A queue of trucks stands as far as the eye can see on the road in Przemysl, southeast Poland, waiting to cross the Polish-Ukrainian border crossing in Medyka. The congestion is due to a protest by carriers at the neighboring Polish-Ukrainian border crossing in Korczowa. EPA-EFE/Darek Delmanowicz


Central Europe’s truckers call on EU to end transport deal with Ukraine


Road haulage organisations from Central Europe have called on the European Union to end a transport agreement with Ukraine that they believe has led to unfair competition from the war-torn country.

A joint statement on November 17 was signed by the heads of Czech, Hungarian, Lithuanian, Polish and Slovak road transport associations and addressed to their transport ministers and the European Commission.

The Central European hauliers demand the reinstatement of the use of EU entry permits for Ukrainian trucks, a system waived by the bloc following Russia’s invasion of Ukraine last year.

They stated that the practical implementation of the agreement that eased EU access rules was “harming the competitiveness of EU road transport operators”. In light of that, the road transporters have asked for “termination or significant changes to the current EU-Ukraine agreement”.

The truckers said the degree of access given to Ukrainian drivers granted by the agreement had destabilised the road haulage market in the EU by introducing unfair competition. They said that was because Ukrainian drivers do not have to meet all the EU regulations demanded of drivers from the bloc.

The hauliers have met with representatives of the EC and the Ukrainian and Polish Governments in a bid to solve the dispute but have so far failed to reach any agreement.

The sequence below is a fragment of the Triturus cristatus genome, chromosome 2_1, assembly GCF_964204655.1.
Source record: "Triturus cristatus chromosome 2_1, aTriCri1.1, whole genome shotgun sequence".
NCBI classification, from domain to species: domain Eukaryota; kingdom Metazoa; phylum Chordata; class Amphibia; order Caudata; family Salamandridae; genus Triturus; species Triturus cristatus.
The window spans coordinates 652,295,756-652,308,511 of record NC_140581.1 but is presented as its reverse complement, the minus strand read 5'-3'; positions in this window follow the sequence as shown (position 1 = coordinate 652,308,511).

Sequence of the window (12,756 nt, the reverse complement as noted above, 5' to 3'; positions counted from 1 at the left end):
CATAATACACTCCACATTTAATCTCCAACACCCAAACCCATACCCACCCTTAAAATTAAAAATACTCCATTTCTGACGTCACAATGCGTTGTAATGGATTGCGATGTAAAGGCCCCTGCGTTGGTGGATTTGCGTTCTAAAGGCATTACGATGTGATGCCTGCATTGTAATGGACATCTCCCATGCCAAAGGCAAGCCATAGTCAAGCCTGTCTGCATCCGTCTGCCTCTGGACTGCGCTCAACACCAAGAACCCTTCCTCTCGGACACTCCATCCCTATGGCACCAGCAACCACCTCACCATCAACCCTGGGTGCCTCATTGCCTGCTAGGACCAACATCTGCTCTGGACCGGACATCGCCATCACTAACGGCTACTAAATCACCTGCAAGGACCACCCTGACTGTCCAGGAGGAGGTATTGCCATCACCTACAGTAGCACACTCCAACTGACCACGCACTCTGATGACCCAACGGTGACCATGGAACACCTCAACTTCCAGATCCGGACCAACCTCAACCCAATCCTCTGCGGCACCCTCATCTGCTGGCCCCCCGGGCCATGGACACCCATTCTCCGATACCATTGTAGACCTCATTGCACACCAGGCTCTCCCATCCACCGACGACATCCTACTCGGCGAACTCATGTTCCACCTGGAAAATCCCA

Kyiv has rejected the demand to renew the requirement for EU entry permits for Ukrainian hauliers. In addition Ukraine said the protests on the Polish border that have been ongoing for the past couple of weeks are harmful to Polish-Ukrainian relations and economies.

The demonstrations are taking place at four border crossings. At one, Medyka, truckers have also been joined by farmers protesting at what they see as unfair competition from Ukraine.

By November 18, around 2,800 lorries had been gathered at three checkpoints on the border with Poland as part of protests by Polish hauliers at border checkpoints with Ukraine that have been ongoing since November 6.

Trucks waiting to get into Ukraine at the Dorohusk and Hrebenne border crossings in South-Eastern Poland have been forced to wait in lengthy queues, with one now stretching to around 42 kilometres.

On November 17, Slovak lorry drivers held a short protest on their border with Ukraine as a gesture of solidarity with their Polish counterparts. They are threatening to extend the blockade if no limits are placed on Ukrainian trucks entering the EU and demanding the return of licenses for Ukrainian drivers.

The EC is so far maintaining its position that there will be no return to licenses for Ukrainian drivers. According to Poland’s commercial radio RMF FM sources, the EC is warning that if the border blockades do not end an infringement procedure against Poland will be activated.

At a press briefing on November 16, EC spokesperson Adalbert Jahnz said the key demand being made by Polish road hauliers of bringing back licensing for Ukrainian drivers was incompatible with European law.